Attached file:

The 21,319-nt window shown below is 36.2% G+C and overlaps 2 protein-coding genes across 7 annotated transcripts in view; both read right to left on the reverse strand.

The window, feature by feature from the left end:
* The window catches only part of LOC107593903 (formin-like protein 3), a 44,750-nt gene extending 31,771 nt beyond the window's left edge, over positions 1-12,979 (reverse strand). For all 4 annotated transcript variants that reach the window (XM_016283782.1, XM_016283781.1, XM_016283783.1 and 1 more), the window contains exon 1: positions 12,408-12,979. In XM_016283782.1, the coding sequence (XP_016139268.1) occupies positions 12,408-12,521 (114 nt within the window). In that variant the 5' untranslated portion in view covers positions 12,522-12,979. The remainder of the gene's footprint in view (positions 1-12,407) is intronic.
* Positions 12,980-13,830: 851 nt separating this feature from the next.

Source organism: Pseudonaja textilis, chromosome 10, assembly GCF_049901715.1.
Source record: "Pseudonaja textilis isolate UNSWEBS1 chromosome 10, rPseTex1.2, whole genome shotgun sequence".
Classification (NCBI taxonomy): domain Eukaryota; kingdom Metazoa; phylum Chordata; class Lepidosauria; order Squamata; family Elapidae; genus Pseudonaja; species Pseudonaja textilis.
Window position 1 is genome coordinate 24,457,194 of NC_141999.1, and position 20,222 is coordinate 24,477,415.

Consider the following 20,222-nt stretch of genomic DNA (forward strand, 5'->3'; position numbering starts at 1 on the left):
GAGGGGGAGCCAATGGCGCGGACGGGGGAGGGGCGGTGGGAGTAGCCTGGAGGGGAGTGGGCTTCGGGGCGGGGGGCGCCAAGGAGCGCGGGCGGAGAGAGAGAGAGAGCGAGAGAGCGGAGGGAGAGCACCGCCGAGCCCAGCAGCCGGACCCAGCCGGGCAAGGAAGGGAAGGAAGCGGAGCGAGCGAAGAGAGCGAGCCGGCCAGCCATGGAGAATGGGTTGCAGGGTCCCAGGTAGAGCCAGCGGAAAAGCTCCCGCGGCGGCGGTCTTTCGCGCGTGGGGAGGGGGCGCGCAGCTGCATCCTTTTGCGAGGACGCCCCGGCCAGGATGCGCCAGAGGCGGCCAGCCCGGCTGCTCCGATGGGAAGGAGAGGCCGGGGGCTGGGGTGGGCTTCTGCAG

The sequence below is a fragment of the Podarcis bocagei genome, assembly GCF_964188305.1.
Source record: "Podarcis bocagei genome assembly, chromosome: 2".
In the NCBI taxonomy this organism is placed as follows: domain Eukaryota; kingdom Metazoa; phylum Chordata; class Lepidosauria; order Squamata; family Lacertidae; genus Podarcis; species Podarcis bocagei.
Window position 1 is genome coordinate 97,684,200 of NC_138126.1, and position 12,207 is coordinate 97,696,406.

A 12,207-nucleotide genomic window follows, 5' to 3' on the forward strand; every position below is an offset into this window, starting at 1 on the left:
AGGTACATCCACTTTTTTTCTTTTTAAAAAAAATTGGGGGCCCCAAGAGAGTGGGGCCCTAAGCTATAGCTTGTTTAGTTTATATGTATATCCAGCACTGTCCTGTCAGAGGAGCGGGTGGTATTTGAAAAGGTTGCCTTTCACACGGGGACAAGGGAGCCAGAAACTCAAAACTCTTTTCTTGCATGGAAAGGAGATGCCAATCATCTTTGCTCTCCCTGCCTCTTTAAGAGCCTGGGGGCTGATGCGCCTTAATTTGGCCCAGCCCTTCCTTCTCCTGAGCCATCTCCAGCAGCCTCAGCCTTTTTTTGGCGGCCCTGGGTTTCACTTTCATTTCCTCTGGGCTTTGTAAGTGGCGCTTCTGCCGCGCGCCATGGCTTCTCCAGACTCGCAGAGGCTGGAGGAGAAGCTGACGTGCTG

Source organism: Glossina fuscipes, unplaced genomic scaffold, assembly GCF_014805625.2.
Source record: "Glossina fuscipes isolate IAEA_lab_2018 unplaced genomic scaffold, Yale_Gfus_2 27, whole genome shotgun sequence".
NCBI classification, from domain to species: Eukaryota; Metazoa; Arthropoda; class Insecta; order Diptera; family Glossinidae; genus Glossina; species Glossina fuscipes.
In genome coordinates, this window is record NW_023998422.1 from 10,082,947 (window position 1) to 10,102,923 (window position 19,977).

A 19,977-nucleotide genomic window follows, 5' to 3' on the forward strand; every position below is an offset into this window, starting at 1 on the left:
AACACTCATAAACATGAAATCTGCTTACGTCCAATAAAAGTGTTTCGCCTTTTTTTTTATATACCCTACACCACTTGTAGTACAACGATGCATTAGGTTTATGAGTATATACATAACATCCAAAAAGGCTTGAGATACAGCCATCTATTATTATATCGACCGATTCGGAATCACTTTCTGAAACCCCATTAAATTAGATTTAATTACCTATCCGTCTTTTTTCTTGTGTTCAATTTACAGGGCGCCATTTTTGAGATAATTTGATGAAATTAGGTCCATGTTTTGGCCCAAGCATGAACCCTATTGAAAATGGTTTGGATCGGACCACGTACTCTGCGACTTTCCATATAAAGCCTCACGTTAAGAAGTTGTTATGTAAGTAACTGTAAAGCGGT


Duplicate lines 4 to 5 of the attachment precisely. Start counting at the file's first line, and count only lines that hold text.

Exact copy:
* Positions 12,980-13,830: 851 nt separating this feature from the next.

Source organism: Pseudonaja textilis, chromosome 10, assembly GCF_049901715.1.